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WE have now run through the summer, and although the weather is still warm, the fiercest of the heat is over. And although the extreme intemperance of the late season has weakened and exhausted me, yet I think, upon the whole, I have got through it as well as upon any former occasion.
A letter from General Washington, dated Saturday, informs that our light parties have brought in four-and-twenty prisoners more. So that the prisoners and deserters since Mr. Howe landed are near a hundred. The question now is, whether there will be a general engagement ? In the first place, I think, after all that has passed, it is not good policy for us to attack them, unless we can get a favorable advantage of them in the situation of the ground, or an opportunity to at tack a detachment of their army with superior numbers. It would be imprudent, perhaps, for us with our whole force to attack them with all theirs.
But another question arises, whether Mr. Howe will not be able to compel us to a general engagement ? Perhaps he may ; but I make a question of it. Washington will maneuver it with him a good deal to avoid it A general engagement, in which Howe should be defeated, would be ruin to him. If we should be defeated, his army would be crippled, and perhaps we might suddenly reinforce our army, which he could not. However, all that he could gain by a victory- would be the possession of this town, which would be the worst situation lie could be in, because it would employ his whole force by sea and land to keep it and the command of the river.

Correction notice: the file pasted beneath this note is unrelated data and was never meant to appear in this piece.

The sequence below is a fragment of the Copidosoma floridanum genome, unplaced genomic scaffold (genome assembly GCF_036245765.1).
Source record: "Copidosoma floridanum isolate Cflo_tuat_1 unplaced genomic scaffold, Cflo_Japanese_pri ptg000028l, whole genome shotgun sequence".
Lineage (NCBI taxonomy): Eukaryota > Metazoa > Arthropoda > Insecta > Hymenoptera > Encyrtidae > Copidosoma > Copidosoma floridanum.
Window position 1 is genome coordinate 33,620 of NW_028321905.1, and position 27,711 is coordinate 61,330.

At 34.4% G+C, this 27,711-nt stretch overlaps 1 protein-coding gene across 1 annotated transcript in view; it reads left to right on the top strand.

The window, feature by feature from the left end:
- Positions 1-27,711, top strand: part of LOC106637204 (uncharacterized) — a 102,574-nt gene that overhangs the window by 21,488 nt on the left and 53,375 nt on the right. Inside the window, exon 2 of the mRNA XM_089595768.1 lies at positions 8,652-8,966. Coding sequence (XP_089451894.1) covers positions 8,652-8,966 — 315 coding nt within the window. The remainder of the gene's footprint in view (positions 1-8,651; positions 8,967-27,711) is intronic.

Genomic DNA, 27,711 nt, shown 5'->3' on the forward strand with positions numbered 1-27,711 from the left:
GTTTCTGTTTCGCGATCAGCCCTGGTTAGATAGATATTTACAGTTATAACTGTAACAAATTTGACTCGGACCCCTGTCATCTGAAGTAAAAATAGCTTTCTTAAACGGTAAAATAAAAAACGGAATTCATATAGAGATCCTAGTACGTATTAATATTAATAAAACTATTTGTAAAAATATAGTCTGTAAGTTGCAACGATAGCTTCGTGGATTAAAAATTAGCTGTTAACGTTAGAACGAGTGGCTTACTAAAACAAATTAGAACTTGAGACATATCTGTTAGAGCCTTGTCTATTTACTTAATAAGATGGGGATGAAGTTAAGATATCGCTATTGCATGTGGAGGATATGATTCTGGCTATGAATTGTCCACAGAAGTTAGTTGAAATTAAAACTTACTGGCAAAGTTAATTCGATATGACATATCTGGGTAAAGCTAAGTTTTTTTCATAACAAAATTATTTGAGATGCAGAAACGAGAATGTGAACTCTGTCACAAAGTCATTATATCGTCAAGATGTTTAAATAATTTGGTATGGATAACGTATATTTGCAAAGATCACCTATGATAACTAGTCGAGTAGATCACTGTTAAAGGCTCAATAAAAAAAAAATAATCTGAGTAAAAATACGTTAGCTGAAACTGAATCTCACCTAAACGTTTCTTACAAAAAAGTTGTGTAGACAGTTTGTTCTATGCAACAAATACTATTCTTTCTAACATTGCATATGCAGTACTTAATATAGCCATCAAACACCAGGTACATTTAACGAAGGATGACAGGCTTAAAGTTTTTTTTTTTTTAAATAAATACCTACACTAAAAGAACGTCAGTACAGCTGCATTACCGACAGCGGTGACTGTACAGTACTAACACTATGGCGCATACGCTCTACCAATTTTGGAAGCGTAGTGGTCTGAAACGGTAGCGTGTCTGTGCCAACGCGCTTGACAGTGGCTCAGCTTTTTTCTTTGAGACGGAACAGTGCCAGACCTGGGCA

Their principal dependence is not upon their arms, I believe, so much as upon the failure of our revenue. To think they have taken such measures, by circulating counterfeit bills, to depreciate the currency, that it cannot hold its credit longer than this campaign. But they are mistaken
We, however, must disappoint them by renouncing all luxuries, and by a severe economy. General Washington sets a fine example. He has banished wine from his table, and entertains his friends with rum and water. This is much to the honor of his wisdom, his policy, and his patriotism. And the example must be followed by banishing sugar and all imported articles from our families. If necessity should reduce us to a simplicity of dress and diet be coming republicans, it would be a happy and a glorious necessity.
Yours, yours, yours.
- John Adams
- Letters of John Adams, Addressed to His Wife. Edited by His Grandson, Charles Francis Adams, Volume I, 1841